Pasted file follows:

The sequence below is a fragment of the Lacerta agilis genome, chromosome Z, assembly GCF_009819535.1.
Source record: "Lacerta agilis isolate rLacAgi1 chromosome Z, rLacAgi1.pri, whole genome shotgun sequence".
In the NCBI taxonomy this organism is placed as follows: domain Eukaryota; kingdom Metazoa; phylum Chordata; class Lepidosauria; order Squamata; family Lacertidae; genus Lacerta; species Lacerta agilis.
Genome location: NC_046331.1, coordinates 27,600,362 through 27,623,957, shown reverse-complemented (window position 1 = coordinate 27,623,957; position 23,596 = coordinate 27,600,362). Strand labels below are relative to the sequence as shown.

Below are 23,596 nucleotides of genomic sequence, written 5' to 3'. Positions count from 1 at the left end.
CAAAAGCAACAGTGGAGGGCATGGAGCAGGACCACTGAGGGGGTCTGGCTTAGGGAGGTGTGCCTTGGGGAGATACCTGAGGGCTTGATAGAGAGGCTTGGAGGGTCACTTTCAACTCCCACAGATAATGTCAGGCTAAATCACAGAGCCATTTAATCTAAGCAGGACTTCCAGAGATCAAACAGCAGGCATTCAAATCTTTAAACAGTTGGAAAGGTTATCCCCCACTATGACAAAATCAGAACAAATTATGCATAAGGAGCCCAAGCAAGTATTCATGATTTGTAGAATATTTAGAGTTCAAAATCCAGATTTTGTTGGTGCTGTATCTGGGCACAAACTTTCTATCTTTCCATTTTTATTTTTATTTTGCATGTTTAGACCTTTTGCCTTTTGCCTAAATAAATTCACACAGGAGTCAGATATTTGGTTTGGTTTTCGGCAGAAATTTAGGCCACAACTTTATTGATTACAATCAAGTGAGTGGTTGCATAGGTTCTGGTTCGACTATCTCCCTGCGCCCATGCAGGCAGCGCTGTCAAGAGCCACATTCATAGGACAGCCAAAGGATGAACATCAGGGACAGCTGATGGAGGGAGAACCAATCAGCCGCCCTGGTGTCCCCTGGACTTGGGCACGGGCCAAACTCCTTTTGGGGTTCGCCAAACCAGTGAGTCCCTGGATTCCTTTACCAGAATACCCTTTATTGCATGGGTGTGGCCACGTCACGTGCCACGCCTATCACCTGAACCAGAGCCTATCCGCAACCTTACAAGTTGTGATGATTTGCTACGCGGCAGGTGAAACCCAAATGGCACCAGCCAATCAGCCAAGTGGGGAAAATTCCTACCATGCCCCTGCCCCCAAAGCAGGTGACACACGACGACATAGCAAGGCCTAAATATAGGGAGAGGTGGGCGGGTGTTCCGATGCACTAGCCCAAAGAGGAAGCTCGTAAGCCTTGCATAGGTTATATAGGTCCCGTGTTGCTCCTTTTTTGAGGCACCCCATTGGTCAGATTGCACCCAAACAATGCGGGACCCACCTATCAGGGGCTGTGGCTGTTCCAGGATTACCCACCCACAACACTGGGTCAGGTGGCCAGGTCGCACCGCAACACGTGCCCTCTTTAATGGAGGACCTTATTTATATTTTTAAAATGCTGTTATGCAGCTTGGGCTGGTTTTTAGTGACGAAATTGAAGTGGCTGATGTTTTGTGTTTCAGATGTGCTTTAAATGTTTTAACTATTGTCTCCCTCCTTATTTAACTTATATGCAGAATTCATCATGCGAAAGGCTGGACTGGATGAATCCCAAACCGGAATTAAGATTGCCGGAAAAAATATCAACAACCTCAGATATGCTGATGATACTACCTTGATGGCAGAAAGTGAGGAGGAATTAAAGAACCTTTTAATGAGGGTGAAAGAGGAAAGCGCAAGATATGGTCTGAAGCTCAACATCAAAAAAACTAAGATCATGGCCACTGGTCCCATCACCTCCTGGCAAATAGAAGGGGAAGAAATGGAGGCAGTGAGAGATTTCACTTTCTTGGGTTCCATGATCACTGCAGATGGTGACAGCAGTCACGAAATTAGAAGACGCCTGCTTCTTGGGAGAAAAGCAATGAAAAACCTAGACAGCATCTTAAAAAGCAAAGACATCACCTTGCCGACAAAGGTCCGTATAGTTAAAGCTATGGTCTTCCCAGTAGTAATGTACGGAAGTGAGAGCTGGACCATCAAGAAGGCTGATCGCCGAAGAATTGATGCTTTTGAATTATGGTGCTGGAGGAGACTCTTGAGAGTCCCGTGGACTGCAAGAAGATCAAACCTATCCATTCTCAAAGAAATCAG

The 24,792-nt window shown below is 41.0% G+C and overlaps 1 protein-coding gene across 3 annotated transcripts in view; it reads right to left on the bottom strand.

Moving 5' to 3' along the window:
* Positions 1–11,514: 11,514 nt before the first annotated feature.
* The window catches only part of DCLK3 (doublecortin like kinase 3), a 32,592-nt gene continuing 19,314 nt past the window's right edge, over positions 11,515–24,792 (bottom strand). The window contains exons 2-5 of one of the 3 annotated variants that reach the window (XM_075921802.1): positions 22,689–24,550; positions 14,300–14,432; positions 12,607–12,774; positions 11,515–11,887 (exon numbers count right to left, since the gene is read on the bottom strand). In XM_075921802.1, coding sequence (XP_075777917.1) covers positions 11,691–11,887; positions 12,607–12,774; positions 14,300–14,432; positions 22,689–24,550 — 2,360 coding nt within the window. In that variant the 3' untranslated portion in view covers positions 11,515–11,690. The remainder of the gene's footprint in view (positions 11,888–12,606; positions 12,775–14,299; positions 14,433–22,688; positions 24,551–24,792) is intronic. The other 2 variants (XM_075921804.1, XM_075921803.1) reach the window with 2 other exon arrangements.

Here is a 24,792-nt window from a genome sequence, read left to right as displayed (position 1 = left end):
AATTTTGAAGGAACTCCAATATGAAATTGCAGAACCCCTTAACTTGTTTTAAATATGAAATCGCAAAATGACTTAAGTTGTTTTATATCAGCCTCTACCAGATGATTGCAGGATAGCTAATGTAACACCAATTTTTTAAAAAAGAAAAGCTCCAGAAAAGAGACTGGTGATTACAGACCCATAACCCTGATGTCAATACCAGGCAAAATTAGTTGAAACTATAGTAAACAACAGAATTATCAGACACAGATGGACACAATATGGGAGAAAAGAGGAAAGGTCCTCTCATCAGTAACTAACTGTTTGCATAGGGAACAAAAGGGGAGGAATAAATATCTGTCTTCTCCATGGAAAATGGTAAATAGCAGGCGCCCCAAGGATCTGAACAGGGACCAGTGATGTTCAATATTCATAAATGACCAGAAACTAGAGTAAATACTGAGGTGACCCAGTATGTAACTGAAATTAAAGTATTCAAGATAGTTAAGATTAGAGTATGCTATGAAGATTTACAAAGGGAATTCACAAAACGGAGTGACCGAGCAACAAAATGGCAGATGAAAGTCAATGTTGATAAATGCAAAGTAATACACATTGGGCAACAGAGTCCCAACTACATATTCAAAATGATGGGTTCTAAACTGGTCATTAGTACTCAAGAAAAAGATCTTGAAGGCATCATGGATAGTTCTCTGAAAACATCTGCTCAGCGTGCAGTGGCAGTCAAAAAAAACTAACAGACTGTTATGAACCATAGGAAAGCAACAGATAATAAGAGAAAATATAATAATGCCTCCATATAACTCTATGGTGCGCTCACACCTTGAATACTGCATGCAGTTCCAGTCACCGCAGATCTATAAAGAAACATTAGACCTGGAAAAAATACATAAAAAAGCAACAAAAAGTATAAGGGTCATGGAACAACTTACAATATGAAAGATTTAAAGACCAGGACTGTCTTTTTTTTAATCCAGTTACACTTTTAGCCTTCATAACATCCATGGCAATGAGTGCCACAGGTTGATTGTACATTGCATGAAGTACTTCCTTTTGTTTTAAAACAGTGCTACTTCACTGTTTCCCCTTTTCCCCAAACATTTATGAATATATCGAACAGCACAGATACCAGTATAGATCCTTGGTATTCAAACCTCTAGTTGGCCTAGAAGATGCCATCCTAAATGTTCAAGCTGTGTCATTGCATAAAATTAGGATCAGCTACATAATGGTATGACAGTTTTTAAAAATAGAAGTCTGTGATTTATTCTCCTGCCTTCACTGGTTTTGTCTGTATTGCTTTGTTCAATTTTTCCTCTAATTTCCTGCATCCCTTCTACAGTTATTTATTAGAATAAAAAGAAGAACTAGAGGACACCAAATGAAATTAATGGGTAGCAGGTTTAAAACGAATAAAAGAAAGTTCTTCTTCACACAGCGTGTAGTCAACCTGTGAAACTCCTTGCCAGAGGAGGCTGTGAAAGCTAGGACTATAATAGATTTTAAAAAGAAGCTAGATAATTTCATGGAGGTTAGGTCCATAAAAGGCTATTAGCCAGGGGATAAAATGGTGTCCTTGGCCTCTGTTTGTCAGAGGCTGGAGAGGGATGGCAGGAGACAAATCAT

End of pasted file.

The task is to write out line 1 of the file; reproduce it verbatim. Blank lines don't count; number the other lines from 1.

The sequence below is a fragment of the Lacerta agilis genome, chromosome Z, assembly GCF_009819535.1.